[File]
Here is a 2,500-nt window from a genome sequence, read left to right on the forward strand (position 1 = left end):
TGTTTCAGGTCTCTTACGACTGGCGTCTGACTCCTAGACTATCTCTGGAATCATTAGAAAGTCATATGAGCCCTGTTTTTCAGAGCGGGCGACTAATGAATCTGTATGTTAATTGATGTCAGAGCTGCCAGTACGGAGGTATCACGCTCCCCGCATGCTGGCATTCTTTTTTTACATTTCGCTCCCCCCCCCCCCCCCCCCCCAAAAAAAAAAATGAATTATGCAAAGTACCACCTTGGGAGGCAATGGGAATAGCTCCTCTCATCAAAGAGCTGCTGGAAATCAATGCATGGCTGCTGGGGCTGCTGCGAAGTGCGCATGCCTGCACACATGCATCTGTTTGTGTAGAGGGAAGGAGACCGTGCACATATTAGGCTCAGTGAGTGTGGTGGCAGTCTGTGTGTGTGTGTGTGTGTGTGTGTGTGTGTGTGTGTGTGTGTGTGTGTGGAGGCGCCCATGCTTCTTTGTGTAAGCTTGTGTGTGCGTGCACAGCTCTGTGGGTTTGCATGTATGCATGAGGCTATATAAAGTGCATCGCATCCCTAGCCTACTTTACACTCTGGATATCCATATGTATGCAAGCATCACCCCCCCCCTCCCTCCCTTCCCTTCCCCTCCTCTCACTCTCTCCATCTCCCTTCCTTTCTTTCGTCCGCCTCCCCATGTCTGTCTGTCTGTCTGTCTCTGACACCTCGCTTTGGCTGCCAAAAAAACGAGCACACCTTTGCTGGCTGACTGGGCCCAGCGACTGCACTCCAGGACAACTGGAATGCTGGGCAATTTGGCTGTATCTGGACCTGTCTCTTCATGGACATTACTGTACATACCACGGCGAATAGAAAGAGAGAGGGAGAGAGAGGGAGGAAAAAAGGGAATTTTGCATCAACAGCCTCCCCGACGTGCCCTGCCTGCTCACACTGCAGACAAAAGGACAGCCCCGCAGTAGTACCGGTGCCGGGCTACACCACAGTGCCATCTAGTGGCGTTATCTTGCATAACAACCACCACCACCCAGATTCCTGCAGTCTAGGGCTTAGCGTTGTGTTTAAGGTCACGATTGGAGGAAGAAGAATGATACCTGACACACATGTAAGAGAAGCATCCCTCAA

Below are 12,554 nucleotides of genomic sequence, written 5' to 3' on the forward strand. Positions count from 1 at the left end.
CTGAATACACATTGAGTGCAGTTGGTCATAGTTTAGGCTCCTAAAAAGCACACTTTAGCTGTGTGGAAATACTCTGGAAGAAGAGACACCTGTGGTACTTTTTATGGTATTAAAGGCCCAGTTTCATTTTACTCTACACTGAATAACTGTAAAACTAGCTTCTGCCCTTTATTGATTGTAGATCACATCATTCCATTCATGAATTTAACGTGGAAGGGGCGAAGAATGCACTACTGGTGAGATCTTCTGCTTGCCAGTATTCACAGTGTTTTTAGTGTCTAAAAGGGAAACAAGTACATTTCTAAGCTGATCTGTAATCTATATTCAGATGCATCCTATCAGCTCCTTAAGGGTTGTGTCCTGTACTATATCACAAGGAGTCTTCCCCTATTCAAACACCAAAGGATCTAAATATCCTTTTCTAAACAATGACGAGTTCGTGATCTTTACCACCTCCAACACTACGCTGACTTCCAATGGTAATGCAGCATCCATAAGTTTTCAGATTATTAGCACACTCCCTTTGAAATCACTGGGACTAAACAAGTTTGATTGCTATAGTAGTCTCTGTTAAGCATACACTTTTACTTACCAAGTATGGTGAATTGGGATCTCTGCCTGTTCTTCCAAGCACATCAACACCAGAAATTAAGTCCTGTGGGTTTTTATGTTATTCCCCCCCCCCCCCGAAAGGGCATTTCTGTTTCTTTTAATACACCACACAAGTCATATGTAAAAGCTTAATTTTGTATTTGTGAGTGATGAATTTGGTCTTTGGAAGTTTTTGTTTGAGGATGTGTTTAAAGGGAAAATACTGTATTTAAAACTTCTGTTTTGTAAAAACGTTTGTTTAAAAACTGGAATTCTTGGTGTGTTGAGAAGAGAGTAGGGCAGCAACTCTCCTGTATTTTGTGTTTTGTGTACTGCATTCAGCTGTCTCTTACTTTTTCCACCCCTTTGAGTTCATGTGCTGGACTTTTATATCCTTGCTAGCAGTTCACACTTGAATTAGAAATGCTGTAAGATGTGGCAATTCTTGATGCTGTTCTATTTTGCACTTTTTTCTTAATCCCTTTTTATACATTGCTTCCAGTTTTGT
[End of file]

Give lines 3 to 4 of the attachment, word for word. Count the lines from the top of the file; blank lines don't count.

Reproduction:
Below are 12,554 nucleotides of genomic sequence, written 5' to 3' on the forward strand. Positions count from 1 at the left end.
CTGAATACACATTGAGTGCAGTTGGTCATAGTTTAGGCTCCTAAAAAGCACACTTTAGCTGTGTGGAAATACTCTGGAAGAAGAGACACCTGTGGTACTTTTTATGGTATTAAAGGCCCAGTTTCATTTTACTCTACACTGAATAACTGTAAAACTAGCTTCTGCCCTTTATTGATTGTAGATCACATCATTCCATTCATGAATTTAACGTGGAAGGGGCGAAGAATGCACTACTGGTGAGATCTTCTGCTTGCCAGTATTCACAGTGTTTTTAGTGTCTAAAAGGGAAACAAGTACATTTCTAAGCTGATCTGTAATCTATATTCAGATGCATCCTATCAGCTCCTTAAGGGTTGTGTCCTGTACTATATCACAAGGAGTCTTCCCCTATTCAAACACCAAAGGATCTAAATATCCTTTTCTAAACAATGACGAGTTCGTGATCTTTACCACCTCCAACACTACGCTGACTTCCAATGGTAATGCAGCATCCATAAGTTTTCAGATTATTAGCACACTCCCTTTGAAATCACTGGGACTAAACAAGTTTGATTGCTATAGTAGTCTCTGTTAAGCATACACTTTTACTTACCAAGTATGGTGAATTGGGATCTCTGCCTGTTCTTCCAAGCACATCAACACCAGAAATTAAGTCCTGTGGGTTTTTATGTTATTCCCCCCCCCCCCCGAAAGGGCATTTCTGTTTCTTTTAATACACCACACAAGTCATATGTAAAAGCTTAATTTTGTATTTGTGAGTGATGAATTTGGTCTTTGGAAGTTTTTGTTTGAGGATGTGTTTAAAGGGAAAATACTGTATTTAAAACTTCTGTTTTGTAAAAACGTTTGTTTAAAAACTGGAATTCTTGGTGTGTTGAGAAGAGAGTAGGGCAGCAACTCTCCTGTATTTTGTGTTTTGTGTACTGCATTCAGCTGTCTCTTACTTTTTCCACCCCTTTGAGTTCATGTGCTGGACTTTTATATCCTTGCTAGCAGTTCACACTTGAATTAGAAATGCTGTAAGATGTGGCAATTCTTGATGCTGTTCTATTTTGCACTTTTTTCTTAATCCCTTTTTATACATTGCTTCCAGTTTTGT